Wait a minute. What's this all about? Suddenly, it seems like someone is talking to us (but we don't know who yet), or perhaps to the fist, or to the man to whom that fist belongs, or to love. Phew. That's an awful lot of possibilities.
Whatever the case, this line introduces a specific person into the poem. Whoever this speaker is, he or she is asking, or demanding to be hit again by this fist, or by love.
See, that's the problem here. We could be dealing with a very real and violent situation: the speaker wants to be hit by a fist. Or we could be dealing with a more metaphorical one: the speaker wants more love, even if it hurts. Which scenario do you think the poem is depicting?
Even if this violence is painful and causing damage, whoever is speaking here is demanding that it happen again, for reasons we don't yet know. We can't be sure what the tone of this phrase is. It could be angry, egging on a predator, resigned to its fate, or even threatening, as if the speaker of this line is saying if you hit me again, there will be consequences.
There it is, folks: mystery solved. "Hit me again" is spoken by a woman, named Clorinda.
Dropping this name puts a whole new spin on a poem. This no longer seems like an ambiguous metaphorical description of violent love. We're dealing with a battered woman and her batterer.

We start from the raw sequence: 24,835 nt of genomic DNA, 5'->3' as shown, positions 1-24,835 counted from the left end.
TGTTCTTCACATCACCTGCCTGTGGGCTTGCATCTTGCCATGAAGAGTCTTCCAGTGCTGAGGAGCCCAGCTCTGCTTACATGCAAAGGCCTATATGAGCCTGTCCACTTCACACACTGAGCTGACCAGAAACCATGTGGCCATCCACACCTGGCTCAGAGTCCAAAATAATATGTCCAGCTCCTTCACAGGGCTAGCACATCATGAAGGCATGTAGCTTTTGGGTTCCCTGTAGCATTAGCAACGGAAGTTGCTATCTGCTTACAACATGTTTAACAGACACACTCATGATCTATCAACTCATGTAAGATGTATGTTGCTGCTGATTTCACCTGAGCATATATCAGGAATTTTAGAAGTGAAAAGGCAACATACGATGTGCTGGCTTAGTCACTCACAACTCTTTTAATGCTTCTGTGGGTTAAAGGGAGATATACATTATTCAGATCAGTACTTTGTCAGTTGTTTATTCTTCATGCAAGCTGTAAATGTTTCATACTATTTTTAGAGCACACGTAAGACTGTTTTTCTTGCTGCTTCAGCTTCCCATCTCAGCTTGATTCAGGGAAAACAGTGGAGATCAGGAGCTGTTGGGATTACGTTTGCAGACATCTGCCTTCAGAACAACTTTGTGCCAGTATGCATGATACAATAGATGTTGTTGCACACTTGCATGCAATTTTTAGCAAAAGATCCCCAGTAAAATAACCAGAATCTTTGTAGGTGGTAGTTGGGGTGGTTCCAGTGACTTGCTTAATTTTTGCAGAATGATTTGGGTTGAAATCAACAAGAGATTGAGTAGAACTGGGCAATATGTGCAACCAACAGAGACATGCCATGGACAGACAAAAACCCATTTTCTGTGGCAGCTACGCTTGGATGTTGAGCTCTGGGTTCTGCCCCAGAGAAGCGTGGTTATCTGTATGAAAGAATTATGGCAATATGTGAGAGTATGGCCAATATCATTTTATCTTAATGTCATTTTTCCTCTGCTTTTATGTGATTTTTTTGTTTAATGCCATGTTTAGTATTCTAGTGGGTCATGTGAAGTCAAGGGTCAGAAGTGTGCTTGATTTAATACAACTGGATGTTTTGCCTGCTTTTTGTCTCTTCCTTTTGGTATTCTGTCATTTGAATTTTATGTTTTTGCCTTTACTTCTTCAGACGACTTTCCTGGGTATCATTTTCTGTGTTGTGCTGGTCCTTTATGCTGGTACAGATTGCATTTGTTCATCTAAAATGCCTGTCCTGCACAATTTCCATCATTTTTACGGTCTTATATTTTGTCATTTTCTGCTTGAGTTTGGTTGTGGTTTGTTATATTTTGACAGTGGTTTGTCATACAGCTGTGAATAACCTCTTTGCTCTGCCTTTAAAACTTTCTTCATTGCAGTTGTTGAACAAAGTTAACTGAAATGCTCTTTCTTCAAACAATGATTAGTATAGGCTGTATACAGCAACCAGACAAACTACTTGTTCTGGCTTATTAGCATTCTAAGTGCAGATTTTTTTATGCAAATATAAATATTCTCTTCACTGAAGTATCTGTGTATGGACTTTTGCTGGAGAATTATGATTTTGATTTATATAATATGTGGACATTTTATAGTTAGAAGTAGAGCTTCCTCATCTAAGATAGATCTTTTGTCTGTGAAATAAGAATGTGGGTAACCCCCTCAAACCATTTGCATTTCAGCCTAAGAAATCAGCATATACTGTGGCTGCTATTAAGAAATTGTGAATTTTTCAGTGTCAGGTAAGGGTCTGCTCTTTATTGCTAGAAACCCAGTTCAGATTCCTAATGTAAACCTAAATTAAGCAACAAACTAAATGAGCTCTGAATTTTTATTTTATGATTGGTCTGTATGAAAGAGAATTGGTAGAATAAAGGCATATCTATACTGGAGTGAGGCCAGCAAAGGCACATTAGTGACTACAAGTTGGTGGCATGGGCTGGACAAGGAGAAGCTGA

We have been thinking of the love that the speaker mentions in the first line as the love that occurs on Beale Street. Now we know that that specific kind of love – Beale Street love – is violent toward women, at least in the eyes of the speaker. Perhaps he is implying something like, "On Beale Street, love means hitting your girl." That's a chilling thought, for sure.
Let's take a moment to think about the name Clorinda. It's not exactly common, is it? In fact, it's a name we've seen in literature before. Clorinda is a character in an epic poem called Jerusalem Delivered, by the Italian poet Tasso. In Jerusalem Delivered, Clorinda was a white girl, born to African parents. A warrior, she was also accidentally killed in battle by her lover.
Of course we can't prove that Hughes was purposely alluding to the poem, but do you think her story just might shed some light on Beale Street's Clorinda? How so?
Oh, and now that we've seen the whole poem, we can see that it looks a bit like a fist, doesn't it? It's a dense little nugget of words, and it's all one sentence, with love as the thumb. Hughes was one clever dude.
Finally, now that we have reached the end of the sentence, we have everything we need to figure this poem out. But what are we left with? A metaphor for love, sure. But that metaphor is a harrowing one, and shows us a vision of love as violence against women.
That means we're left with two possible interpretations: (1) Love on Beale Street is violent. It's common there for men to hit their girlfriends and wives. (2) This is all metaphorical. Love is often painful, but not actually violent.
Of course these two interpretations give us two very different views of Clorinda. According to the first interpretation, she is a battered woman, no doubt about it. But according to the second, she is a woman in love, and she's looking for more of that passion.
So which is it, awesome readers? How do you read this poem?